A 30-year-old G2P0010 black woman presented in spontaneous labor after an uneventful antenatal period. She had no significant medical or surgical history and no known allergies. She was 155 cm tall; weighed 73.2 kg; and had vital signs, a physical examination, and laboratory values within normal limits. Her airway examination was a reassuring Mallampati II with normal mouth opening, neck range of motion, and thyromental distance. A lumbar epidural was placed uneventfully, a test dose of 3 mL of lidocaine 1.5% with epinephrine 1:200,000 was negative, and patient- controlled epidural analgesia using bupivacaine 0.0625% with fentanyl 2 μg/mL achieved excellent pain relief.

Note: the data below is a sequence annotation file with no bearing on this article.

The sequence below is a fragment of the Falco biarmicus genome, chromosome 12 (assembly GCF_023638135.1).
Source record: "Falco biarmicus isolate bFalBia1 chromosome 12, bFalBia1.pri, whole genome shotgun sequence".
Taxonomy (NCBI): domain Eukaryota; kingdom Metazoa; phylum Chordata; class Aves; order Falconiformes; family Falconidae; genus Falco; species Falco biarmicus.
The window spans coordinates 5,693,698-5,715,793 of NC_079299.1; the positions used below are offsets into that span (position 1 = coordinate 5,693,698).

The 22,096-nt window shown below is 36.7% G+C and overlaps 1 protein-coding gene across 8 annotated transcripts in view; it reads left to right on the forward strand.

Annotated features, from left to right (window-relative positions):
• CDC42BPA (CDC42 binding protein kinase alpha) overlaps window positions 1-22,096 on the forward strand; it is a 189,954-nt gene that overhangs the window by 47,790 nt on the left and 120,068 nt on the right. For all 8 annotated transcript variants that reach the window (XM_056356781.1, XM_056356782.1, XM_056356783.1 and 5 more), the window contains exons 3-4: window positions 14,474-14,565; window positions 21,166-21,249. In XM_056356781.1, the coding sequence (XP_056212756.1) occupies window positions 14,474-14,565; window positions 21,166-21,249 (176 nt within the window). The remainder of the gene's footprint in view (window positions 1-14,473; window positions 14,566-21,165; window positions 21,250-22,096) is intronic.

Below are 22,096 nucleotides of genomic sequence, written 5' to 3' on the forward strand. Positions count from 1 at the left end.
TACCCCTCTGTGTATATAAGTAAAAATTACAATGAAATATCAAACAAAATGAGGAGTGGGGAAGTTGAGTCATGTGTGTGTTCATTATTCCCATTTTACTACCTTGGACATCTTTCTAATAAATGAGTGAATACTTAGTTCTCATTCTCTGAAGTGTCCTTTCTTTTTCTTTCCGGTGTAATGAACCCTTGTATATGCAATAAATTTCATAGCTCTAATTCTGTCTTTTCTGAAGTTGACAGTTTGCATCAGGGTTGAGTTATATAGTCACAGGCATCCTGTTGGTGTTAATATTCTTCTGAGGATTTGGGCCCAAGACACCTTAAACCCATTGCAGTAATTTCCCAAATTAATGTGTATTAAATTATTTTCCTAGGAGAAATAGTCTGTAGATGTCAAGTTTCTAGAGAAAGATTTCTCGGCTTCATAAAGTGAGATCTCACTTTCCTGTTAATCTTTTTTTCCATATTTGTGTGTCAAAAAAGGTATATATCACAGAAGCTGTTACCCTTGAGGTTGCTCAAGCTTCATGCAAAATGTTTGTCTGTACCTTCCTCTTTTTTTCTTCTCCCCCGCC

After approximately 10 hours of labor, an increasing frequency of deep variable decelerations precluded effective augmentation of labor and necessitated an urgent nonemergent cesarean delivery for arrest of dilation. A dose of 15 mL lidocaine 2% with 1:200,000 epinephrine and 0.1 mEq/mL bicarbonate was administered epidurally in 5 mL increments en route to the operating room. After positioning on the operating table, cardiotocography revealed severe fetal bradycardia at 70 beats per minute despite normal maternal vital signs and left uterine displacement. Epidural anesthesia was not adequate for emergency cesarean delivery, so 15 mL of 3% chloroprocaine was administered epidurally, while the patient breathed 100% oxygen by sealed facemask, and the surgical team prepped and draped her abdomen. Repeated testing before skin incision revealed inadequate epidural anesthesia, and repeated airway examination was unchanged, so a rapid sequence induction of general anesthesia was performed using propofol, succinylcholine, and cricoid pressure. Video laryngoscopy using a conventional C-MAC #3 by a first-year resident revealed a Grade 1 view but with significant arytenoid edema that precluded passage of a 7.0 mm styletted endotracheal tube. A second attempt, by an attending anesthesiologist, revealed a Grade 4 view of edematous soft tissue. During this second intubation attempt, the oxygen saturation declined rapidly, reaching a nadir of 60% to 65%. Mask ventilation was unsuccessful despite chin lift, jaw thrust, 2-handed mask, oral airway placement, and high-inspiratory pressures. The team called for help. A size 4.5 Air-Q laryngeal mask airway supported minimal ventilation, which increased the oxygen saturation to 85% to 88%. The obstetricians proceeded with incision and delivery. The neonate had Apgar scores of 7 and 9 and was transported to the regular care nursery. After delivery, a fiberoptic bronchoscope inserted through the laryngeal mask airway revealed edema of all laryngeal structures. The scope was pushed through the edematous vocal cords, and a 6.5 mm endotracheal tube was forcefully advanced over the scope with the confirmation of successful intubation verified via the presence of end-tidal carbon dioxide and bilateral breath sounds. Hand ventilation with 100% oxygen quickly restored the saturation to >95%. The patient remained hemodynamically stable throughout this event with no rash or urticaria; after intubation, peak airway pressures were within normal limits. Intravenous dexamethasone was administered. Over the next hour, lower lip and tongue edema became evident. The surgery was completed, and the patient was transported intubated to the surgical intensive care unit. She received several additional IV doses of dexamethasone and was extubated approximately 6 hours later after improvement in her oral edema and a leak test indicating a significant leak. A tryptase level sent approximately 3.5 hours after the event (there was an unintended delay between when this test was ordered and sent) was within normal limits (2.8 ng/mL). An allergy consult evaluated the patient for hereditary angioedema, and all tests were within normal limits (C3, C4, CH50, C1 inhibitor level, and function). The patient was discharged 3 days after delivery with instructions to avoid all medications used in the operating room until she could return for formal allergy testing.